Wednesday, July 31, 2013
Family Lore Clinic: How often is a prohibited steps order granted?
Something slightly different this week, as the questioner is not seeking actual legal advice.
A prohibited steps order is a type of "private law" (i.e. not involving the local authority) children order, as are residence, contact and specific issue orders. A prohibited steps order is "an order that no step which could be taken by a parent in meeting his parental responsibility for a child, and which is of a kind specified in the order, shall be taken by any person without the consent of the court". Examples of prohibited steps orders are orders preventing one parent from removing a child from their school, or from taking them abroad.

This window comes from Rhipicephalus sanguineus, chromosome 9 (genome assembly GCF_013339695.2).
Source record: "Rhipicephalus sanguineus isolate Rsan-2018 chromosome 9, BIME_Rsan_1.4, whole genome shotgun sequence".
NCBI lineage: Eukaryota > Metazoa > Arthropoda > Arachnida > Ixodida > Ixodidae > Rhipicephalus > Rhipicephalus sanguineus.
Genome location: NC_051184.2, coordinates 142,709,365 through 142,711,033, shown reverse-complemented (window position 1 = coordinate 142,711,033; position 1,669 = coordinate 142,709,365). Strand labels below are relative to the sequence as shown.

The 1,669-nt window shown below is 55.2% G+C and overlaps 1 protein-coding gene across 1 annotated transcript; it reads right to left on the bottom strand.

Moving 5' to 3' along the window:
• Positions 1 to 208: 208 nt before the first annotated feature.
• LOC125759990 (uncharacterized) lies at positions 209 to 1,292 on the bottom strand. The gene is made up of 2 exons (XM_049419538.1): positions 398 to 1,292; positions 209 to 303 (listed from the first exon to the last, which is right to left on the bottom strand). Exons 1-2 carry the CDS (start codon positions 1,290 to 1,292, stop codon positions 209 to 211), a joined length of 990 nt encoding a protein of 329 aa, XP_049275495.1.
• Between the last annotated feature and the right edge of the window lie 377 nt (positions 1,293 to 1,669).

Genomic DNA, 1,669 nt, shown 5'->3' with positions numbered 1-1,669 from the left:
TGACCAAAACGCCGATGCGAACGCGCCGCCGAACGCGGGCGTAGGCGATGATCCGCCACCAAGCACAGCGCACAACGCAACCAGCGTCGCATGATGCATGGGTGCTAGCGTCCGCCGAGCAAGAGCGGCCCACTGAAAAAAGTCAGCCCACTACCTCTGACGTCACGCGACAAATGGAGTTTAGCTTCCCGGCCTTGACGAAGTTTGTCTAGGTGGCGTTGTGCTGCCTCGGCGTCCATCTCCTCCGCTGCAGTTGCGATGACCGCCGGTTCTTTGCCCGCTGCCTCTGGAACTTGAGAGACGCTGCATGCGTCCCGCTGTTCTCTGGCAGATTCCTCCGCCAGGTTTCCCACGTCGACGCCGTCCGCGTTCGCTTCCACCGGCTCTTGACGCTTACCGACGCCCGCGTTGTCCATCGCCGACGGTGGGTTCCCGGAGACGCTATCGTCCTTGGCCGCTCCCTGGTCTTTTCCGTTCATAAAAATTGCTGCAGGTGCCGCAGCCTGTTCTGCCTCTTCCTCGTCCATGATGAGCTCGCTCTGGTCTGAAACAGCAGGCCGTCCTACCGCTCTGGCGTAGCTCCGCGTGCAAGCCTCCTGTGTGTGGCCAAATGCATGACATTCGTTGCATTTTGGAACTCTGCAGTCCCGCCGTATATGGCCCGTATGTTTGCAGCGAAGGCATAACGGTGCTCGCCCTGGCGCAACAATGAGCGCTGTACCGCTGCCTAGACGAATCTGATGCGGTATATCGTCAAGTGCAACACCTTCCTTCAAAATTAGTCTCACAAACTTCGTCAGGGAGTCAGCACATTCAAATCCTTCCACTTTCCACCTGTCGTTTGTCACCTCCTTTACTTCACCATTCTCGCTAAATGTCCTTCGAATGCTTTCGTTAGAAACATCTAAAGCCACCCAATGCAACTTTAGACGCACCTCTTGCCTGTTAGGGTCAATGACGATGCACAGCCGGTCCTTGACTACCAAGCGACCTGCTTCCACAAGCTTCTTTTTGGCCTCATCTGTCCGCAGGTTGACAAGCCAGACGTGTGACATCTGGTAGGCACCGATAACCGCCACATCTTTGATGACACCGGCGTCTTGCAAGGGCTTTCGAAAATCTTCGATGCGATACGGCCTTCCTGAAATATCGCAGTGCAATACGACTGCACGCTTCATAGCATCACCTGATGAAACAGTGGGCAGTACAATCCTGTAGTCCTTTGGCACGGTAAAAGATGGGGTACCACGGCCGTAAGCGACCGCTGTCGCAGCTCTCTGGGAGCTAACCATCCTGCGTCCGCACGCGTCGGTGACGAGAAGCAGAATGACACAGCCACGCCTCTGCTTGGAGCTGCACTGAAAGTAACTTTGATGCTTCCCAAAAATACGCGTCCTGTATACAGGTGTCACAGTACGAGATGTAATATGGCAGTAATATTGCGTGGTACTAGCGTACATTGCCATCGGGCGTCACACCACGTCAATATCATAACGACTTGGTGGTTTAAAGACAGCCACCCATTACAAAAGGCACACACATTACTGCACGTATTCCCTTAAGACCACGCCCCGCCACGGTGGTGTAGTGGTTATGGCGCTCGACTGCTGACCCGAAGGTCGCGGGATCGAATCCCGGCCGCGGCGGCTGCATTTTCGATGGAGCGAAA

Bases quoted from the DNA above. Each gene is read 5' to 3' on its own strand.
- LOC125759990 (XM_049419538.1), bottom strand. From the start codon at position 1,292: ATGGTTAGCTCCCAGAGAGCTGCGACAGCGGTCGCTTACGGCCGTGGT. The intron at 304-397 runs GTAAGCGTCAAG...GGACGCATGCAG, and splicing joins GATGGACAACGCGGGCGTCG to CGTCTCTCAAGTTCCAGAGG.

The latest court statistics (for the first quarter of this year) indicate that 17 per cent of children involved in applications for private law orders were involved in applications for prohibited steps orders. However, prohibited steps orders were only made for 11 per cent of children involved in orders actually made.
Note, however, that applications for one type of order can result in a different type of order being made, so not all prohibited steps orders were necessarily made following applications for prohibited steps orders.
Notwitstanding that, the above figures suggest that prohibited steps orders are not actually made in a large proportion of applications. Of course, this does not mean that no order at all was made - the court may have made a different type of order.
Having said that, the kind of things covered by prohibited steps orders varies considerably, so I'm not too sure that it would be valid to draw any definite conclusions from the figures.